How to Balance a Ceiling Fan

Fixing Ceiling Fan

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Project Overview
  • Working Time: 1 - 2 hrs
  • Total Time: 1 - 2 hrs
  • Skill Level: Beginner
  • Estimated Cost: $5 to $20

A finely tuned, well-balanced ceiling fan will rotate overhead and keep you cool for many hours—quietly and efficiently. Using a ceiling fan is among the most economical ways to cool your home. They can even be used in the winter to better distribute heated air.

But if the ceiling fan is wobbly and out of balance, it announces itself with every turn of the blade. Even if you have learned to live with the noise, a ceiling fan that is out of balance no longer moves air with the same efficiency as before. Even more critical, an imbalanced ceiling fan can break loose and damage itself or injure people below. Learning how to balance a ceiling fan is easy and very inexpensive.

Basics of Fixing an Imbalanced Ceiling Fan

Ceiling fans can be very close to balanced, but no ceiling fan is perfectly balanced. Because your ceiling fan rotates from a central axis, this rotation helps to correct a certain amount of imbalance in a fan. Some degree of wobble is considered to be normal and is not necessarily a defect. When the fan's imbalance exceeds the tolerance level, the fan will wobble more than is necessary and will make noise.

  • Though most ceiling fan imbalance issues can be traced to the fan blades, you should first check the fan as a whole. The fan body and housing must be tight and in good condition. The blade brackets should be firmly attached to the fan body.
  • Fan blades should be checked to ensure that they are not cracked or delaminating. You should also make sure that each blade is firmly attached to its bracket.
  • Most ceiling fan imbalance problems result from incorrect and inconsistent blade levels. The bracket that attaches the fan blade to the fan-motor assembly may need to be bent back to its original position.
  • Some imbalance problems also result when the entire fan-motor assembly (the unit below the drop-rod) is off-balance. The fix is to attach metal adhesive or clip-on weights from a ceiling fan balancing kit to the top of the fan blades. This kit is sometimes included with the ceiling fan or is available from the manufacturer or a home center.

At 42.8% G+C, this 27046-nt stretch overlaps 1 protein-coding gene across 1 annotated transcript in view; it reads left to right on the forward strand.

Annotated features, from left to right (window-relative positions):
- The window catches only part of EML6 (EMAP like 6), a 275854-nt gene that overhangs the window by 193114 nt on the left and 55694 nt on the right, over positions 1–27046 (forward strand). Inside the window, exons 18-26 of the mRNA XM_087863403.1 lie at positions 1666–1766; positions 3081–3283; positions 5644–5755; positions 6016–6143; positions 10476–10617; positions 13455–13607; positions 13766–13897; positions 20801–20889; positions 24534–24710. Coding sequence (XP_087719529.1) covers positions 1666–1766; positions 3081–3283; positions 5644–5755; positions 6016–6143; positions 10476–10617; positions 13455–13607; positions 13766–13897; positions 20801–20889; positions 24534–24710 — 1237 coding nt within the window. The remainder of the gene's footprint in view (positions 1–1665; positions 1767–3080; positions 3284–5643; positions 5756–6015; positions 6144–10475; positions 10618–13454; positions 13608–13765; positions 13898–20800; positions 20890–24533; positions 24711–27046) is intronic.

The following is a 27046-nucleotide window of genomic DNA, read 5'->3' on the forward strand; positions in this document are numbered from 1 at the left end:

Safety Considerations

Always turn off the power to the fan before working on it. It is always safest to turn off power to the fan with its circuit breaker, at the service panel. Do not attempt to bend the blade brackets to an irregular position.

What You'll Need

Equipment / Tools

  • Step ladder
  • Straight edge or tape measure
  • Vacuum with a soft brush attachment
  • Laser level
  • Screwdriver
  • Allen wrench set


  • Ceiling fan balancing kit


  1. Clean the Fan Blades

    From the ladder, check the tops of the fan blades. Over time, the blades will collect dust and other airborne debris. Gently clean off the dust, taking care not to disturb or bend the blades, brackets, or fan body. Any debris that is inconsistently dispersed between all of the blades will cause the blades to wobble. This might consist of a large clump of cobwebs found only on one blade, for instance.

  2. Check the Fan Body and Housing

    Make sure that the ceiling fan power is turned off at the circuit breaker. Manually test the connection to the ceiling to ensure that the fan is not loose against the ceiling. Test only the section above the droprod, not the lower section with the motor and fan blades. This upper section should be snug and tight against the ceiling.

  3. Check and Correct Fan Blade Height

    Stand on the step ladder to the side of the ceiling fan. With the straight edge or the tape measure, measure the distance from the end of a blade to the ceiling, directly above. Because fan blades are angled, choose one point on the blade and be consistent as you move through all of the blades. The blades' distance from the ceiling should not deviate more than 1/8-inch from each other.

  4. Check the Fan Blade Connection

    Make sure that the screws that attach the fan blades to the brackets and the brackets to the motor hub are tight. Tighten these blades as needed with an Allen wrench or a screwdriver.

  5. Check and Correct the Fan's Overall Balance

    The ceiling fan's hanger ball is designed to maintain the motor hub's overall balance. Run a laser line from a laser level across all of the fan blades. Turn the fan on and off to rotate the blades and check the level again. If the unit is off-balance, use the weights from the balancing kit to add weight to individual fan blades to balance out the unit. Turn the blades by hand several times to verify that the unit is in balance.


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